(October 2019) - In survey and testing of 30 client owned animals, positive results were received for healthy animals with no history of allergic food reactions, and these results were not significantly correlated with prior exposure to certain foods. Authors do not recommend clinical use of these tests.
Why these tests yield working results for some patients:
When told about these findings, many people's reaction is to recall their own success (or a friend's success) with managing their dog's allergies or sensitivities using the results of the panel they sent off. If you look back to the diagram above, the top left target board with low accuracy and low sensitivity has one dot in the bullseye area. Even if the results are completely random, occasionally they're bound to correctly identify something. The authors of the January 2019 paper above state why this is problematic very succinctly: "The promotion and marketing of unreliable health tests to consumers can result in real harm by delaying the time to correct diagnosis and institution of appropriate treatment. Additionally, results from such tests confuse the pet owner and veterinarian and use limited financial resources that could be better applied to appropriate testing and treatment." You may restrict certain items from your dog's diet that are not triggering allergies, or you may avoid certain items and continue to experience allergies! It can become very frustrating and it takes away time and money from getting a real, accurate diagnosis.
How to identify diet allergies:
As mentioned above, dietary allergies and sensitivities are uncommon in dogs-- they represent only about 10% of dogs with allergies. Environmental allergies, such as to fleas, pollen, or dust, are far more common causes of skin irritation and itchiness. However, if your veterinarian has cause to believe your dog's symptoms may be from diet, there is only one way to diagnose it accurately: an elimination trial. In an elimination trial, your dog will eat a diet that should not cause any allergic reaction. That means the diet has to have no proteins that your dog has previously been exposed to, since previous exposure could result in a sensitivity developing. For that reason, many vets will recommend a hydrolyzed protein diet. These diets are only available with veterinary approval, and are made in such a way that the proteins are already broken down into pieces so small, your dog's immune system is unlikely to identify and attack them (the cause of allergies). This diet is fed for 8-12 weeks, exclusively, with nothing else offered by mouth (except water). If symptoms resolve, that suggests that the problem was dietary in nature, and you can then begin to 'challenge' ingredients one at a time, by re-introducing them to your dog's diet and monitoring for a reaction. This entire process should be done under the guidance of a veterinarian. Ideally, you would be seeing a specialist, either in dermatology or nutrition.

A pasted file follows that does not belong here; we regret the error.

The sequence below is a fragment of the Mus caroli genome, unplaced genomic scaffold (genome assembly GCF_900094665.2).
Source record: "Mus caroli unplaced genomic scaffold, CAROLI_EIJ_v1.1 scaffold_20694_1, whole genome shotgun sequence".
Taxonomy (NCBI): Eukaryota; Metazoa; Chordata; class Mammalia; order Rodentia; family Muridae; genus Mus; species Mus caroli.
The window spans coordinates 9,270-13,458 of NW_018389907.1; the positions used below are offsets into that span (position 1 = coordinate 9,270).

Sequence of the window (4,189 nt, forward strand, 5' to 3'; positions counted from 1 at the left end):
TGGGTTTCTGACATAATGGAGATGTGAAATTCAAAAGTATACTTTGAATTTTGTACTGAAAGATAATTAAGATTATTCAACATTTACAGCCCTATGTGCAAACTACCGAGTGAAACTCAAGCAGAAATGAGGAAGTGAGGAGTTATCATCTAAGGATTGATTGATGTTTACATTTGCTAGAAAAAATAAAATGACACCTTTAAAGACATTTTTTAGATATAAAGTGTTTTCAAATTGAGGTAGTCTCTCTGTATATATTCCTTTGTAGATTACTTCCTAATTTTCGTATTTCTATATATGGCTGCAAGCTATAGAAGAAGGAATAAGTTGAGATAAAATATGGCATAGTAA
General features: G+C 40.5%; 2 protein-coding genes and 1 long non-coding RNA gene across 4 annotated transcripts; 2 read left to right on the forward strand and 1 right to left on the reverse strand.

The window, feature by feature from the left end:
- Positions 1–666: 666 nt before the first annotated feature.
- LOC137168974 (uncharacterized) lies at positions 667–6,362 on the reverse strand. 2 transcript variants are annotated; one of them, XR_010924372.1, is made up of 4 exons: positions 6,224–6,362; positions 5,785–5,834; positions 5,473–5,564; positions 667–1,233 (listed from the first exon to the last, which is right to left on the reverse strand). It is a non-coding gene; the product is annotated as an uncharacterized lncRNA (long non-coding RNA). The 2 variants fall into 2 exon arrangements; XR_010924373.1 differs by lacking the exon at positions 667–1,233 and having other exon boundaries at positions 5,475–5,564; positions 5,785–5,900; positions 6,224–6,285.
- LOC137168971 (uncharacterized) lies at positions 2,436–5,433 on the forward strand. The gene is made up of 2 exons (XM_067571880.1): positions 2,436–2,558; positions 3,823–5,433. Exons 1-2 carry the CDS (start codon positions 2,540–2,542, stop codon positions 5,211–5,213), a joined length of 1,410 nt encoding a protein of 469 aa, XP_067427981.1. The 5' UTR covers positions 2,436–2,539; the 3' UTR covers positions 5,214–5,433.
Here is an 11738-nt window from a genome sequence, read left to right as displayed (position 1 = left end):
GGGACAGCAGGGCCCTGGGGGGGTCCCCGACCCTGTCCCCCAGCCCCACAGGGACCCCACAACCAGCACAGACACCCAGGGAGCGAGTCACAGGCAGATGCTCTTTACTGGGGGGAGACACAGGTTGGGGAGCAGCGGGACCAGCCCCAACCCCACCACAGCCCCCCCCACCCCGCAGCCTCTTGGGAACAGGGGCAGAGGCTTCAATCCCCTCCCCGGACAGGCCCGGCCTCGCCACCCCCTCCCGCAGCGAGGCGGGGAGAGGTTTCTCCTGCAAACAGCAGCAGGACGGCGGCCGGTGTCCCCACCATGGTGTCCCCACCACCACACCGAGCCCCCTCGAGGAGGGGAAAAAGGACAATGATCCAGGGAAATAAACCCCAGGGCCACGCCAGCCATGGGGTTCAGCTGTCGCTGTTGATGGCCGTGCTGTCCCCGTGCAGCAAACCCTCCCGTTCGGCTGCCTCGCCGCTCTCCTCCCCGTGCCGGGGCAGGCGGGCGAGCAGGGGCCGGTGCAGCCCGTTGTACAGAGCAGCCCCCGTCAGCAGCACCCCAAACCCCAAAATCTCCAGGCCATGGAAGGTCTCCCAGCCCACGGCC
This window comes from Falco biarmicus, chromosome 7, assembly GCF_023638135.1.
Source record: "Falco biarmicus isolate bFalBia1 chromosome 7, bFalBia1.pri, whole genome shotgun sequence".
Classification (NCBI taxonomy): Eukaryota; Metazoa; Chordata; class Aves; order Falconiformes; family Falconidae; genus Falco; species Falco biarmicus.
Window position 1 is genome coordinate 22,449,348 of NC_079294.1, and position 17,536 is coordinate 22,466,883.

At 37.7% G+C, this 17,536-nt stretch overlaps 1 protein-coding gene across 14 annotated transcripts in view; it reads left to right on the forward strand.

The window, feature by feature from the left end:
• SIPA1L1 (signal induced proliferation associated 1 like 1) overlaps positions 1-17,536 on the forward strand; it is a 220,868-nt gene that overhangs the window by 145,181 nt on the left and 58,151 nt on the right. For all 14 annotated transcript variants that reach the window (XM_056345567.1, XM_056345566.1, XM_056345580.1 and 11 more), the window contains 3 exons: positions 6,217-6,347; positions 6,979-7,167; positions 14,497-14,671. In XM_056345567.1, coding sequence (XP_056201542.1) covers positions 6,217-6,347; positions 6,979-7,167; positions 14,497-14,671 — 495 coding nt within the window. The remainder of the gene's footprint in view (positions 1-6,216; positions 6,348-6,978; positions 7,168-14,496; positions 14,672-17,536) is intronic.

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Research Update: Testing for Food Allergies - Tufts Vet Nutrition
Figuring Out Food Sensitivities - Tufts Vet Nutrition
Chances Are Its Not a Food Allergy for Your Dog - TuftsYourDog
Is there a gold-standard test for adverse food reactions?